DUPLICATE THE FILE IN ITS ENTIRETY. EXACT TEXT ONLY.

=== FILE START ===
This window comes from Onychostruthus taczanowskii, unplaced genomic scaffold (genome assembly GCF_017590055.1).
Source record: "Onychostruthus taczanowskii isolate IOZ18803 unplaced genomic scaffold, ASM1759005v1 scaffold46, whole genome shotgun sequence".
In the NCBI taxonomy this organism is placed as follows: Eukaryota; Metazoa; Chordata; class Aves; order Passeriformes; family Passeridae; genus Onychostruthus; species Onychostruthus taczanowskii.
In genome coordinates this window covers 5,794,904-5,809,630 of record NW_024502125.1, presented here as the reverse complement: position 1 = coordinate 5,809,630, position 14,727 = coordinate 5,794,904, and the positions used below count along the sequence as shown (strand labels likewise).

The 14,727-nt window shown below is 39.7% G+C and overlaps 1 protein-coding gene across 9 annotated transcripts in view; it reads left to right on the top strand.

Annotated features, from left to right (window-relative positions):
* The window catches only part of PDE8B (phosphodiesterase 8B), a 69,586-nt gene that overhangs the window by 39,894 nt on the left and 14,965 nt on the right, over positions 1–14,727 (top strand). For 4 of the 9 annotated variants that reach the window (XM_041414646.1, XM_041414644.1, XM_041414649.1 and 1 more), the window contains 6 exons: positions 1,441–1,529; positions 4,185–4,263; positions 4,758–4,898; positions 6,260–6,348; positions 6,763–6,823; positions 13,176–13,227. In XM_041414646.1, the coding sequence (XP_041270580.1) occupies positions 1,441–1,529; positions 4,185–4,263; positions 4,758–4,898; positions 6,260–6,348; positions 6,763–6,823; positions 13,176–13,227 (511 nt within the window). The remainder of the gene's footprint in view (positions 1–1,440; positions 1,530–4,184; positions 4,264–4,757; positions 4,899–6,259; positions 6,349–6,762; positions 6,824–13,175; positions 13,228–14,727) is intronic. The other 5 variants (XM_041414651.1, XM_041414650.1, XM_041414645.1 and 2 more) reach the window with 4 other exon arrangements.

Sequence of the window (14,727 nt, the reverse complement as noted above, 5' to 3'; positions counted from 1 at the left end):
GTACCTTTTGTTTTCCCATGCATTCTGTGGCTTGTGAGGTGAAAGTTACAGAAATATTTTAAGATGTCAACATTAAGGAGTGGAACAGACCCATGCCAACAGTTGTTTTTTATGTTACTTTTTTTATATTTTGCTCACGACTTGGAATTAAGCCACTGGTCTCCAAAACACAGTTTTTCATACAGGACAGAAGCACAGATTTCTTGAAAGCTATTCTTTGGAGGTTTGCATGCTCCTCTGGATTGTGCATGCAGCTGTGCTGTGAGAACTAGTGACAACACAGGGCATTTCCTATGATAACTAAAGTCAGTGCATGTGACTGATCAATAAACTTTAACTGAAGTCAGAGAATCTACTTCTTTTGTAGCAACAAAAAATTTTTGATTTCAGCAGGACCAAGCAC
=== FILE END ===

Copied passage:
This window comes from Onychostruthus taczanowskii, unplaced genomic scaffold (genome assembly GCF_017590055.1).
Source record: "Onychostruthus taczanowskii isolate IOZ18803 unplaced genomic scaffold, ASM1759005v1 scaffold46, whole genome shotgun sequence".
In the NCBI taxonomy this organism is placed as follows: Eukaryota; Metazoa; Chordata; class Aves; order Passeriformes; family Passeridae; genus Onychostruthus; species Onychostruthus taczanowskii.
In genome coordinates this window covers 5,794,904-5,809,630 of record NW_024502125.1, presented here as the reverse complement: position 1 = coordinate 5,809,630, position 14,727 = coordinate 5,794,904, and the positions used below count along the sequence as shown (strand labels likewise).

The 14,727-nt window shown below is 39.7% G+C and overlaps 1 protein-coding gene across 9 annotated transcripts in view; it reads left to right on the top strand.

Annotated features, from left to right (window-relative positions):
* The window catches only part of PDE8B (phosphodiesterase 8B), a 69,586-nt gene that overhangs the window by 39,894 nt on the left and 14,965 nt on the right, over positions 1–14,727 (top strand). For 4 of the 9 annotated variants that reach the window (XM_041414646.1, XM_041414644.1, XM_041414649.1 and 1 more), the window contains 6 exons: positions 1,441–1,529; positions 4,185–4,263; positions 4,758–4,898; positions 6,260–6,348; positions 6,763–6,823; positions 13,176–13,227. In XM_041414646.1, the coding sequence (XP_041270580.1) occupies positions 1,441–1,529; positions 4,185–4,263; positions 4,758–4,898; positions 6,260–6,348; positions 6,763–6,823; positions 13,176–13,227 (511 nt within the window). The remainder of the gene's footprint in view (positions 1–1,440; positions 1,530–4,184; positions 4,264–4,757; positions 4,899–6,259; positions 6,349–6,762; positions 6,824–13,175; positions 13,228–14,727) is intronic. The other 5 variants (XM_041414651.1, XM_041414650.1, XM_041414645.1 and 2 more) reach the window with 4 other exon arrangements.

Sequence of the window (14,727 nt, the reverse complement as noted above, 5' to 3'; positions counted from 1 at the left end):
GTACCTTTTGTTTTCCCATGCATTCTGTGGCTTGTGAGGTGAAAGTTACAGAAATATTTTAAGATGTCAACATTAAGGAGTGGAACAGACCCATGCCAACAGTTGTTTTTTATGTTACTTTTTTTATATTTTGCTCACGACTTGGAATTAAGCCACTGGTCTCCAAAACACAGTTTTTCATACAGGACAGAAGCACAGATTTCTTGAAAGCTATTCTTTGGAGGTTTGCATGCTCCTCTGGATTGTGCATGCAGCTGTGCTGTGAGAACTAGTGACAACACAGGGCATTTCCTATGATAACTAAAGTCAGTGCATGTGACTGATCAATAAACTTTAACTGAAGTCAGAGAATCTACTTCTTTTGTAGCAACAAAAAATTTTTGATTTCAGCAGGACCAAGCAC